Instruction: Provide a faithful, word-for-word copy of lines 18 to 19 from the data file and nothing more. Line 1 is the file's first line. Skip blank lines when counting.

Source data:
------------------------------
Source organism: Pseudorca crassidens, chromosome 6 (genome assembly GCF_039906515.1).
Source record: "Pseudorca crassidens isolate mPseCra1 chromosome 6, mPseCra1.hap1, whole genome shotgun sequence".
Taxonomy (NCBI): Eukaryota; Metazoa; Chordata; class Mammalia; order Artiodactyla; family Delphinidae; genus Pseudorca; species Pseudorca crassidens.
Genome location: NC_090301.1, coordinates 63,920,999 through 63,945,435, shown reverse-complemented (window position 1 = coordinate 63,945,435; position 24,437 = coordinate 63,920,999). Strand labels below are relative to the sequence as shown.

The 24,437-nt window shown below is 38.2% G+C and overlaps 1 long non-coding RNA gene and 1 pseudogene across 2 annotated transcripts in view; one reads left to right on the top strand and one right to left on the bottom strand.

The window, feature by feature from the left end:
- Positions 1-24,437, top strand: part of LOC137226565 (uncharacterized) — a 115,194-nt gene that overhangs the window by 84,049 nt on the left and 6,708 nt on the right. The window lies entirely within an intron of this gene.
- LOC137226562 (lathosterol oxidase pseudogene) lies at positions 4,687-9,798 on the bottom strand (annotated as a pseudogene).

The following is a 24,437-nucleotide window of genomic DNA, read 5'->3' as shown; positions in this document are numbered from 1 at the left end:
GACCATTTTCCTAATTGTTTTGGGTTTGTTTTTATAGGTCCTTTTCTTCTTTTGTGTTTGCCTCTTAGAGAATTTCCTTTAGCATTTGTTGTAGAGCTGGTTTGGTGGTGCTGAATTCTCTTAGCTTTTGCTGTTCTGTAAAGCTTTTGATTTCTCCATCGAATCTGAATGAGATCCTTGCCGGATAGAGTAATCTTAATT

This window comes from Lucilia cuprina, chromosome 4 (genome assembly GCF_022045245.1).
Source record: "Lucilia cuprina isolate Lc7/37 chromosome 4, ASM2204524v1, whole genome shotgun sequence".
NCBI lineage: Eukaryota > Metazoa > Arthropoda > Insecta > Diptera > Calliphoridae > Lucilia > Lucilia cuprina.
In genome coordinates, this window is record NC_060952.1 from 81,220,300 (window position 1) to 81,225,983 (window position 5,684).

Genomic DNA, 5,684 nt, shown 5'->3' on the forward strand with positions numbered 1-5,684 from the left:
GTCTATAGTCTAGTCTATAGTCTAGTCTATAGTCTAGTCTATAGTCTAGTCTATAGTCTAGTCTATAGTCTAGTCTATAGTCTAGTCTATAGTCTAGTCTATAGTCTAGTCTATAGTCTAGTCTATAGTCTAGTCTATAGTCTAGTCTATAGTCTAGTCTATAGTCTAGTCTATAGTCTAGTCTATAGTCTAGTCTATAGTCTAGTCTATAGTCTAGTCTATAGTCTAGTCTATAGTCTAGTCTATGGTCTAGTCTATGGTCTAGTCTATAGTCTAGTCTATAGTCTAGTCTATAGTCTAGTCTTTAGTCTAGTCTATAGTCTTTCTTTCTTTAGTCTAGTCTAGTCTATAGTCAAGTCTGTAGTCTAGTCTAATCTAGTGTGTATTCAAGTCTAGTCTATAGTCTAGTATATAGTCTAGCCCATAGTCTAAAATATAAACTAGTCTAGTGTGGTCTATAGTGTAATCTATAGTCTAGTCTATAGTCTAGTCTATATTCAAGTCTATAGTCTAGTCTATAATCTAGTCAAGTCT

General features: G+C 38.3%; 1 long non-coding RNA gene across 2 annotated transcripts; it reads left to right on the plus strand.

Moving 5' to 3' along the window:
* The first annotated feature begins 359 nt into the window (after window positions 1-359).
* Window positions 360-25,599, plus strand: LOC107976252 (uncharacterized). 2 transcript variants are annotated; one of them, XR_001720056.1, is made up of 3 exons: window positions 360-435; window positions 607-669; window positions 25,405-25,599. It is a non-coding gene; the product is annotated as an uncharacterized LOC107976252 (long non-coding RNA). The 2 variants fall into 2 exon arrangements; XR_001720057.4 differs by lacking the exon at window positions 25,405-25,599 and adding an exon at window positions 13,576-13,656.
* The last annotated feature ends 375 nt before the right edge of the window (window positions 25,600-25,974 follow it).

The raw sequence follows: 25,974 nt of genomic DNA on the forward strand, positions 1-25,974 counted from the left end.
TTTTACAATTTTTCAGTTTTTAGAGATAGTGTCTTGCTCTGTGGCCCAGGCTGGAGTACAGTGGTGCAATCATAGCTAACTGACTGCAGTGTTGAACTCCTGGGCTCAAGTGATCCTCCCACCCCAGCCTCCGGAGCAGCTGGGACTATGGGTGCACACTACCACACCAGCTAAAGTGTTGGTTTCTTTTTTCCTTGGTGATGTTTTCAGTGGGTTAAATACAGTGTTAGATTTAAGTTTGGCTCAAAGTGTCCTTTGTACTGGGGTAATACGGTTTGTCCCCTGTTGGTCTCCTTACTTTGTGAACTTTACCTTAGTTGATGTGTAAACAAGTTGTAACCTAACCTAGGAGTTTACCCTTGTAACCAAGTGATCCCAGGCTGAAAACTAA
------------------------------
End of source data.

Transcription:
Moving 5' to 3' along the window:
* The first annotated feature begins 359 nt into the window (after window positions 1-359).